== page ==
Ready to get started? A great resource to begin with is our collection of real, successful supplemental essays. For stellar examples of the “Why Major” essay, check out the last supplemental essay for Princeton, as well as the first sample essay for UPenn. 

How to write Princeton’s second essay: Diversity/community

Here’s the second supplemental prompt:

Princeton values community and encourages students, faculty, staff and leadership to engage in respectful conversations that can expand their perspectives and challenge their ideas and beliefs. As a prospective member of this community, reflect on how your lived experiences will impact the conversations you will have in the classroom, the dining hall or other campus spaces. What lessons have you learned in life thus far? What will your classmates learn from you? In short, how has your lived experience shaped you?  (Please respond in 500 words or fewer.)

If you haven’t already, you’ll soon come to recognize this essay prompt, as well as the language of “lived experience,” which will come up more and more often. The Oxford dictionary has a pretty straightforward definition here, but all that “lived experience” really means is your first-hand experience of the world, as opposed to things you may have read, heard, or learned. 

At heart, this kind of prompt is asking you to discuss how–based on specific elements of your life–you view your role as a potential member of Princeton’s diverse community. We call this the Diversity/community essay, because those are really always two sides of the same coin. 

With the Princeton Diversity/community essay, there are 2 basic options for structuring your response:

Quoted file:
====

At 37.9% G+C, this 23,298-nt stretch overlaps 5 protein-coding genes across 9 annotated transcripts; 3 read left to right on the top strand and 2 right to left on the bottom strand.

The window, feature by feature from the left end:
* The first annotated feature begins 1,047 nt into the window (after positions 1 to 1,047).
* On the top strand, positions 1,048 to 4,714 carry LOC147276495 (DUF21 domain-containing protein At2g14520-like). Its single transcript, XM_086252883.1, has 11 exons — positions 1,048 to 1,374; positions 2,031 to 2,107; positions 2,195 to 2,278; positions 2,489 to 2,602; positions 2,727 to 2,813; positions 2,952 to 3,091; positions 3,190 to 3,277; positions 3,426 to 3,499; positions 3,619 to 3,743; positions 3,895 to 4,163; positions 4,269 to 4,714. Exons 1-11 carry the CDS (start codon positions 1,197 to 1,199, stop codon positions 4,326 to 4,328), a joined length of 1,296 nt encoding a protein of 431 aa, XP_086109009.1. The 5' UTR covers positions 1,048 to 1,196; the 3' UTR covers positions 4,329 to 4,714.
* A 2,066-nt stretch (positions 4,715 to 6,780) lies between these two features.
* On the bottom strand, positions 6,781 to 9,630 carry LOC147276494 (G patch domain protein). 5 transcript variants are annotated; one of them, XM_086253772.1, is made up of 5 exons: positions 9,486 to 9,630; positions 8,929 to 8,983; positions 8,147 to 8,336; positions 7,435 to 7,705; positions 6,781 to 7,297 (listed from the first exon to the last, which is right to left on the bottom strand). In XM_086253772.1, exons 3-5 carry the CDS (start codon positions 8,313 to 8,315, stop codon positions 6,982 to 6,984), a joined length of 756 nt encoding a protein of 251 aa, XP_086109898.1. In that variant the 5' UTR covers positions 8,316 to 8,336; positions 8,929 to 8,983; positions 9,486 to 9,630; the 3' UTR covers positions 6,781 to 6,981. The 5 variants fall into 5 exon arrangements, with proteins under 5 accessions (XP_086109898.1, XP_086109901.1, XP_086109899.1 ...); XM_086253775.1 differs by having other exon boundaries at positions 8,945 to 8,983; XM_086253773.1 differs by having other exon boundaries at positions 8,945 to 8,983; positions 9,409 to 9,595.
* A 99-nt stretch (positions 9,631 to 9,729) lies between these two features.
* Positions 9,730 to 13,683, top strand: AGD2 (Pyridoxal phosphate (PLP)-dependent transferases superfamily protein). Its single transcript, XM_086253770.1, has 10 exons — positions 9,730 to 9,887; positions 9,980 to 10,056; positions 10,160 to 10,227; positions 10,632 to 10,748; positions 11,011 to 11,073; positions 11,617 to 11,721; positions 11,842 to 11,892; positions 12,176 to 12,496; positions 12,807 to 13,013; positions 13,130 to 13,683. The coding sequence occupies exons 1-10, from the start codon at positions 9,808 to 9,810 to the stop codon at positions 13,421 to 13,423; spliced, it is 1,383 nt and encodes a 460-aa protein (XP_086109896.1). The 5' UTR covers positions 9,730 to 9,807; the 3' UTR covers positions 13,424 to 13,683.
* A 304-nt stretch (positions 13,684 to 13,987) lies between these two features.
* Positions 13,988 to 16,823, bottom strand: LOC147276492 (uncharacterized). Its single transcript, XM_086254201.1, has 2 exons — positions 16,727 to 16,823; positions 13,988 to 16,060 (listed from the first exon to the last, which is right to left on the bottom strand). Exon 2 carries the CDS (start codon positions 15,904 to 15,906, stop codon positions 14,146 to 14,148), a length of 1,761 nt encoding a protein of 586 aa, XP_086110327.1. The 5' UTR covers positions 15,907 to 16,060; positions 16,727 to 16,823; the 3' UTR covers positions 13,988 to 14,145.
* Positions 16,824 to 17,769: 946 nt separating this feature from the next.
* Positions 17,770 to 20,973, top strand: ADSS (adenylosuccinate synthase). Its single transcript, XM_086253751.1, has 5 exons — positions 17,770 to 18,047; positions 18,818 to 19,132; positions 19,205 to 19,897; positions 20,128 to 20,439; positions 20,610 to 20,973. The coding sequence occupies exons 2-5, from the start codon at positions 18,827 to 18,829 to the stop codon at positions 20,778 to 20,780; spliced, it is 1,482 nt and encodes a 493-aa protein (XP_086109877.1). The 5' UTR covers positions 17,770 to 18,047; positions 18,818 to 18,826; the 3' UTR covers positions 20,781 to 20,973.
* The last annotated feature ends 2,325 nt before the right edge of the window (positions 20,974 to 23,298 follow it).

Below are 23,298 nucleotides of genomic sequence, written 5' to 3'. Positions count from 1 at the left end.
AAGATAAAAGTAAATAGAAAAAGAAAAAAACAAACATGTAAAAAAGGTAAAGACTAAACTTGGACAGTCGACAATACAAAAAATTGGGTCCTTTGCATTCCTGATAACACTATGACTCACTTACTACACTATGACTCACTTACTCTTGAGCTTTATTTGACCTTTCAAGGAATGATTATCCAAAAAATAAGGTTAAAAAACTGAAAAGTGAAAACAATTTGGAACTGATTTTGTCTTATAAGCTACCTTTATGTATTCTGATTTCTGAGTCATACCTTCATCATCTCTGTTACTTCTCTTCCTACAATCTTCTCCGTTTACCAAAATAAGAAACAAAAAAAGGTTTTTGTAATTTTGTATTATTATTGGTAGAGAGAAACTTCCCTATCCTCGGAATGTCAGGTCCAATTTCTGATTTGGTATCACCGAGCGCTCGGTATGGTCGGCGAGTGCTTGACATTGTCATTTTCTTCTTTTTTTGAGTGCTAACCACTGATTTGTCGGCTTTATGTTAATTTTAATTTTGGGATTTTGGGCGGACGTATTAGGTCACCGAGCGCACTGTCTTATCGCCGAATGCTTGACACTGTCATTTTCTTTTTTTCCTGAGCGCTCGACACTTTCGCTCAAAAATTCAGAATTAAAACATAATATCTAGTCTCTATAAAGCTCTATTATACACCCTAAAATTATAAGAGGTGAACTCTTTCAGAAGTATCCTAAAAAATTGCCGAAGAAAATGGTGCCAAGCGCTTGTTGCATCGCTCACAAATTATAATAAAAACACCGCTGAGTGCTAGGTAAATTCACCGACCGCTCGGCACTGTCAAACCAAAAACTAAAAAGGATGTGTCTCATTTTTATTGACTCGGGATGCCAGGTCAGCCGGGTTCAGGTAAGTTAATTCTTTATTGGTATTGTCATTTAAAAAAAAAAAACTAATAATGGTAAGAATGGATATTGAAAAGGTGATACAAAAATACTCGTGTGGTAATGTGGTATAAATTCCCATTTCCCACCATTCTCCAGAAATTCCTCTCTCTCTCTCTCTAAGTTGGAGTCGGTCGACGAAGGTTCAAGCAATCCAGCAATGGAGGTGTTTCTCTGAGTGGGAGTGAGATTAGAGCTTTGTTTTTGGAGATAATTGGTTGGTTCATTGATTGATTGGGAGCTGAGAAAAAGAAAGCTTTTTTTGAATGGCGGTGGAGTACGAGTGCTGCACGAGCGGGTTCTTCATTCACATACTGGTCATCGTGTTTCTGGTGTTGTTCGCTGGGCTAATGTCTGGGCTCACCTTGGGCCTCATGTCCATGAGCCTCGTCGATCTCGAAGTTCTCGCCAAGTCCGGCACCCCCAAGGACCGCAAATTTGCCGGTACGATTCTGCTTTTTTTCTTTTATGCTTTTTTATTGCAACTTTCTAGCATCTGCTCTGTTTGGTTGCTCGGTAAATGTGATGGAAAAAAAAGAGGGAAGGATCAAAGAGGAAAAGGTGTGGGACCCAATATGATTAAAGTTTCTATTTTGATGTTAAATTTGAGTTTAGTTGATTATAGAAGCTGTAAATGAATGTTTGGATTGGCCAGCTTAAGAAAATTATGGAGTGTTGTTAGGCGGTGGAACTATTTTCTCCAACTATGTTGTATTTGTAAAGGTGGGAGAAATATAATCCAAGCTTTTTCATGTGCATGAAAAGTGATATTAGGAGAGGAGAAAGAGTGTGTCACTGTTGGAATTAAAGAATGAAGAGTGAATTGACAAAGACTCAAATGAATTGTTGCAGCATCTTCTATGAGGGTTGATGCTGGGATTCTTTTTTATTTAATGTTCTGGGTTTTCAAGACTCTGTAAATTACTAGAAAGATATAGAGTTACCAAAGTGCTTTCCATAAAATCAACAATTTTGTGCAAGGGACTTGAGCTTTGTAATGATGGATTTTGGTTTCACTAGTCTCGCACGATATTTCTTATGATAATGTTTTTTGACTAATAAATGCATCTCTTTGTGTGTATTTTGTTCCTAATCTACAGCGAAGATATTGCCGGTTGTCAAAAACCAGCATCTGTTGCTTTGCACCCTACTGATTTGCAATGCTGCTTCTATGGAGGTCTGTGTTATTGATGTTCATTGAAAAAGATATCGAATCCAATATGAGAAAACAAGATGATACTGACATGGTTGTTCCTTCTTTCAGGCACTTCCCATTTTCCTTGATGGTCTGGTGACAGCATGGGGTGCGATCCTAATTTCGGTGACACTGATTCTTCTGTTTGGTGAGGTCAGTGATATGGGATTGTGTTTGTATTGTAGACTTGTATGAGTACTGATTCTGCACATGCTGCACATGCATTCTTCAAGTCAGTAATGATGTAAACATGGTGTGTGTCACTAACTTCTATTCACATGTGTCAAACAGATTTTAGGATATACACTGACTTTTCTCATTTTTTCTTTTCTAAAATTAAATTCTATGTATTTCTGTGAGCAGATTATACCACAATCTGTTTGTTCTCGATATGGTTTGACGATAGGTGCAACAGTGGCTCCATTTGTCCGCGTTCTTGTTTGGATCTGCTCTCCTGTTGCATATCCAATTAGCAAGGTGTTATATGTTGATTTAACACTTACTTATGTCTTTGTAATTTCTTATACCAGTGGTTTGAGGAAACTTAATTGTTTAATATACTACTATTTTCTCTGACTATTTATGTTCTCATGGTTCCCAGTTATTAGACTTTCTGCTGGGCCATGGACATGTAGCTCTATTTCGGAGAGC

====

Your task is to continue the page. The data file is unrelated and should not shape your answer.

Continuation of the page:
1. Discuss community through the lens of your identity. 
  2. Discuss community through the lens of other events/activities/pursuits in your life. 

Which path you take will actually be easy to decide: 

If your identity (racial, ethnic, gender, sexual, religious, etc.) has significantly influenced your worldview or experiences, go with option 1. 

In other words, if you know you have something meaningful to say about how your identity has shaped you, that should structure your response. This might mean writing an essay about how discrimination or systemic biases have affected you or your family; it could just as well, however, mean writing about specific experiences you’ve cherished as a member of a particular culture. 

A few great examples from recent essays we’ve worked on: 

  • An essay that focuses on a student’s biracial background and how she learned to use others’ ignorant/racist comments as opportunities for starting difficult conversations. 
  • An essay exploring how a first-generation immigrant served as a translator for his parents. 
  • An essay from a young woman exploring how she navigated the contradictions between her feminist views and the emphasis on tradition within her religion. 

If your identity has not significantly experienced how you view the world, go with option 2. 

If you don’t feel particularly connected to a specific identity, or if you can’t think of specific ways that your identity has affected you, you should instead focus on other elements of your life that have shaped your view of community. 

Think about what you want out of a community: then, think about what aspect of your life (an extracurricular, a hobby, a social circle) has shaped that desire. Tell that story. It may sound a bit tough to thread that needle, but it really isn’t so bad: here are a few really successful topics from recent students in response to this kind of prompt:

  • An essay about how a student’s participation in yearly music recitals with strangers shaped how he views community as a place for everyone to share their gifts/talents. 
  • An essay from an avid hiker about how his experiences maintaining hiking trails taught him to think of community as a shared, daily effort in the service of others. 
  • An essay from a student who moved countries multiple times reflecting on what in each place contributed to creating a cohesive community. 

All the examples are different, but share one thing in common: using your personal experiences to reflect on your role in a diverse community.